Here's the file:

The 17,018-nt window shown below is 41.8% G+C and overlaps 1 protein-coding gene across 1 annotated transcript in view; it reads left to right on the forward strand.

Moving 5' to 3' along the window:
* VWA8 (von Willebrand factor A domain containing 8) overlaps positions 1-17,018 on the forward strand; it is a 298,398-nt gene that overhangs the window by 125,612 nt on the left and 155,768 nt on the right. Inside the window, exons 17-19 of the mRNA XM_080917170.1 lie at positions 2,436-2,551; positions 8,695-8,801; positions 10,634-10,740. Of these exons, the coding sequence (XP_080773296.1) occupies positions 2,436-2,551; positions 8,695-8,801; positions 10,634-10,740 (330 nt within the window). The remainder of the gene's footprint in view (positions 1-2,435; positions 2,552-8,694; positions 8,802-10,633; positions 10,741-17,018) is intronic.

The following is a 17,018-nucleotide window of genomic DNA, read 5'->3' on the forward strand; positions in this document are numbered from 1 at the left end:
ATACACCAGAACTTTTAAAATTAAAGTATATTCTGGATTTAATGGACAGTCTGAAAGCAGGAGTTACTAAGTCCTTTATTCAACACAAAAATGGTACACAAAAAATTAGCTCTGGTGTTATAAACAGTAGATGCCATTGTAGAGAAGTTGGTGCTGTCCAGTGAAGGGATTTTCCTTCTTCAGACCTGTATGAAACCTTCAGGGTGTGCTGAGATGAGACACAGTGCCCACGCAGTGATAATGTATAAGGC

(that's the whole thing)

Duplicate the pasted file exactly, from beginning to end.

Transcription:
The 17,018-nt window shown below is 41.8% G+C and overlaps 1 protein-coding gene across 1 annotated transcript in view; it reads left to right on the forward strand.

Moving 5' to 3' along the window:
* VWA8 (von Willebrand factor A domain containing 8) overlaps positions 1-17,018 on the forward strand; it is a 298,398-nt gene that overhangs the window by 125,612 nt on the left and 155,768 nt on the right. Inside the window, exons 17-19 of the mRNA XM_080917170.1 lie at positions 2,436-2,551; positions 8,695-8,801; positions 10,634-10,740. Of these exons, the coding sequence (XP_080773296.1) occupies positions 2,436-2,551; positions 8,695-8,801; positions 10,634-10,740 (330 nt within the window). The remainder of the gene's footprint in view (positions 1-2,435; positions 2,552-8,694; positions 8,802-10,633; positions 10,741-17,018) is intronic.

The following is a 17,018-nucleotide window of genomic DNA, read 5'->3' on the forward strand; positions in this document are numbered from 1 at the left end:
ATACACCAGAACTTTTAAAATTAAAGTATATTCTGGATTTAATGGACAGTCTGAAAGCAGGAGTTACTAAGTCCTTTATTCAACACAAAAATGGTACACAAAAAATTAGCTCTGGTGTTATAAACAGTAGATGCCATTGTAGAGAAGTTGGTGCTGTCCAGTGAAGGGATTTTCCTTCTTCAGACCTGTATGAAACCTTCAGGGTGTGCTGAGATGAGACACAGTGCCCACGCAGTGATAATGTATAAGGC